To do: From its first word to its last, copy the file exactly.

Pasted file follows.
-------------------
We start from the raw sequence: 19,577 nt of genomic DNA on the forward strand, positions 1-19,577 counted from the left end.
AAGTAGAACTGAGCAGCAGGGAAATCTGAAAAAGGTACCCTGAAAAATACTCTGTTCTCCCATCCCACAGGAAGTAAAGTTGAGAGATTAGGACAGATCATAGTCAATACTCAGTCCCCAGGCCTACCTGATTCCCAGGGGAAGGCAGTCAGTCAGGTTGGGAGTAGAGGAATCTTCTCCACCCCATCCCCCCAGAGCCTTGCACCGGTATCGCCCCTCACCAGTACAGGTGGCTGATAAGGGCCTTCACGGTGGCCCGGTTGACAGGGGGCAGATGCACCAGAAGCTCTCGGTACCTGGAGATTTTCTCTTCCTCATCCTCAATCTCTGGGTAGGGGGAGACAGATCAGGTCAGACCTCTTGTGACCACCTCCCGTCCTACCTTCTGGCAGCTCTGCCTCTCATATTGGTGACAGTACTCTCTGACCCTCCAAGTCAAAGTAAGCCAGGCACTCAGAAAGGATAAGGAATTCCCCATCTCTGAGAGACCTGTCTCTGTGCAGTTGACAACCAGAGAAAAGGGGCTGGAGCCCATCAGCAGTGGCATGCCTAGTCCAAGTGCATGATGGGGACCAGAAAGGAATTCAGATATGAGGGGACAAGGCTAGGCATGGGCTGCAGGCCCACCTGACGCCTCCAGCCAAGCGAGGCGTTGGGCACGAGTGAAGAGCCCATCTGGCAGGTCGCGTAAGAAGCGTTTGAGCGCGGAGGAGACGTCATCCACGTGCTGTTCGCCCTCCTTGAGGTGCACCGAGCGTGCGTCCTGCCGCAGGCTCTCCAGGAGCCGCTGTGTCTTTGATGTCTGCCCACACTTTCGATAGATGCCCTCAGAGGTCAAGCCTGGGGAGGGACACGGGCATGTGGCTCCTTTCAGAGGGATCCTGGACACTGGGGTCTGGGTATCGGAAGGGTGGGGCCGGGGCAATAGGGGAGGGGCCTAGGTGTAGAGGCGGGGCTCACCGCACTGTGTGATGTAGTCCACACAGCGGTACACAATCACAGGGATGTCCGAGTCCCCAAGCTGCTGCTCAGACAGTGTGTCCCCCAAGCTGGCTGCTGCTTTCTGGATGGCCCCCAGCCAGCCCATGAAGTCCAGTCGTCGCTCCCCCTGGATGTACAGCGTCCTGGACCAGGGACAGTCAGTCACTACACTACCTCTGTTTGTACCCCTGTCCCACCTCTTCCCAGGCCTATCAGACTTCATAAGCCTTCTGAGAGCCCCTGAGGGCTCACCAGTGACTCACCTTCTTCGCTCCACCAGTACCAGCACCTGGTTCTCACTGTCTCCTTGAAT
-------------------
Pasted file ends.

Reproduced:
We start from the raw sequence: 19,577 nt of genomic DNA on the forward strand, positions 1-19,577 counted from the left end.
AAGTAGAACTGAGCAGCAGGGAAATCTGAAAAAGGTACCCTGAAAAATACTCTGTTCTCCCATCCCACAGGAAGTAAAGTTGAGAGATTAGGACAGATCATAGTCAATACTCAGTCCCCAGGCCTACCTGATTCCCAGGGGAAGGCAGTCAGTCAGGTTGGGAGTAGAGGAATCTTCTCCACCCCATCCCCCCAGAGCCTTGCACCGGTATCGCCCCTCACCAGTACAGGTGGCTGATAAGGGCCTTCACGGTGGCCCGGTTGACAGGGGGCAGATGCACCAGAAGCTCTCGGTACCTGGAGATTTTCTCTTCCTCATCCTCAATCTCTGGGTAGGGGGAGACAGATCAGGTCAGACCTCTTGTGACCACCTCCCGTCCTACCTTCTGGCAGCTCTGCCTCTCATATTGGTGACAGTACTCTCTGACCCTCCAAGTCAAAGTAAGCCAGGCACTCAGAAAGGATAAGGAATTCCCCATCTCTGAGAGACCTGTCTCTGTGCAGTTGACAACCAGAGAAAAGGGGCTGGAGCCCATCAGCAGTGGCATGCCTAGTCCAAGTGCATGATGGGGACCAGAAAGGAATTCAGATATGAGGGGACAAGGCTAGGCATGGGCTGCAGGCCCACCTGACGCCTCCAGCCAAGCGAGGCGTTGGGCACGAGTGAAGAGCCCATCTGGCAGGTCGCGTAAGAAGCGTTTGAGCGCGGAGGAGACGTCATCCACGTGCTGTTCGCCCTCCTTGAGGTGCACCGAGCGTGCGTCCTGCCGCAGGCTCTCCAGGAGCCGCTGTGTCTTTGATGTCTGCCCACACTTTCGATAGATGCCCTCAGAGGTCAAGCCTGGGGAGGGACACGGGCATGTGGCTCCTTTCAGAGGGATCCTGGACACTGGGGTCTGGGTATCGGAAGGGTGGGGCCGGGGCAATAGGGGAGGGGCCTAGGTGTAGAGGCGGGGCTCACCGCACTGTGTGATGTAGTCCACACAGCGGTACACAATCACAGGGATGTCCGAGTCCCCAAGCTGCTGCTCAGACAGTGTGTCCCCCAAGCTGGCTGCTGCTTTCTGGATGGCCCCCAGCCAGCCCATGAAGTCCAGTCGTCGCTCCCCCTGGATGTACAGCGTCCTGGACCAGGGACAGTCAGTCACTACACTACCTCTGTTTGTACCCCTGTCCCACCTCTTCCCAGGCCTATCAGACTTCATAAGCCTTCTGAGAGCCCCTGAGGGCTCACCAGTGACTCACCTTCTTCGCTCCACCAGTACCAGCACCTGGTTCTCACTGTCTCCTTGAAT